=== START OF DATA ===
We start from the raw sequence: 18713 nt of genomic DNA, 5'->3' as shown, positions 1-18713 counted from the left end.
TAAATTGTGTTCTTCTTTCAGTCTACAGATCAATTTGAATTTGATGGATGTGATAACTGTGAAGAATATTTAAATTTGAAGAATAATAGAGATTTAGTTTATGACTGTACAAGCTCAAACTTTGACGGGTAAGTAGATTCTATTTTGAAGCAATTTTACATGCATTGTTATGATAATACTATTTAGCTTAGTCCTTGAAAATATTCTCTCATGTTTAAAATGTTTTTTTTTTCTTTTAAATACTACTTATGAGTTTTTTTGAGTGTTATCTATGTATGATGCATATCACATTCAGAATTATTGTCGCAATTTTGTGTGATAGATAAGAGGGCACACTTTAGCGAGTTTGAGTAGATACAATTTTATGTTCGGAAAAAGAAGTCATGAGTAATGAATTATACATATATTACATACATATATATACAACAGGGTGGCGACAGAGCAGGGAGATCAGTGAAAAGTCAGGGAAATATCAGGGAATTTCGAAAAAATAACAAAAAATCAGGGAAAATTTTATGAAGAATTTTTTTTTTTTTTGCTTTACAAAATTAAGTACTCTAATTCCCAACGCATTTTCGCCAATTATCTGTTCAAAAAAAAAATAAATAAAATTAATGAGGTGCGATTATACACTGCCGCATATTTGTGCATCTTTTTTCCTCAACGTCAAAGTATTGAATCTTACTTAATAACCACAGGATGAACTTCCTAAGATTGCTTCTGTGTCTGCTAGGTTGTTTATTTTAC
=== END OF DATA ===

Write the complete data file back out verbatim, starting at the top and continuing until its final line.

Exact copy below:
We start from the raw sequence: 18713 nt of genomic DNA, 5'->3' as shown, positions 1-18713 counted from the left end.
TAAATTGTGTTCTTCTTTCAGTCTACAGATCAATTTGAATTTGATGGATGTGATAACTGTGAAGAATATTTAAATTTGAAGAATAATAGAGATTTAGTTTATGACTGTACAAGCTCAAACTTTGACGGGTAAGTAGATTCTATTTTGAAGCAATTTTACATGCATTGTTATGATAATACTATTTAGCTTAGTCCTTGAAAATATTCTCTCATGTTTAAAATGTTTTTTTTTTCTTTTAAATACTACTTATGAGTTTTTTTGAGTGTTATCTATGTATGATGCATATCACATTCAGAATTATTGTCGCAATTTTGTGTGATAGATAAGAGGGCACACTTTAGCGAGTTTGAGTAGATACAATTTTATGTTCGGAAAAAGAAGTCATGAGTAATGAATTATACATATATTACATACATATATATACAACAGGGTGGCGACAGAGCAGGGAGATCAGTGAAAAGTCAGGGAAATATCAGGGAATTTCGAAAAAATAACAAAAAATCAGGGAAAATTTTATGAAGAATTTTTTTTTTTTTTGCTTTACAAAATTAAGTACTCTAATTCCCAACGCATTTTCGCCAATTATCTGTTCAAAAAAAAAATAAATAAAATTAATGAGGTGCGATTATACACTGCCGCATATTTGTGCATCTTTTTTCCTCAACGTCAAAGTATTGAATCTTACTTAATAACCACAGGATGAACTTCCTAAGATTGCTTCTGTGTCTGCTAGGTTGTTTATTTTAC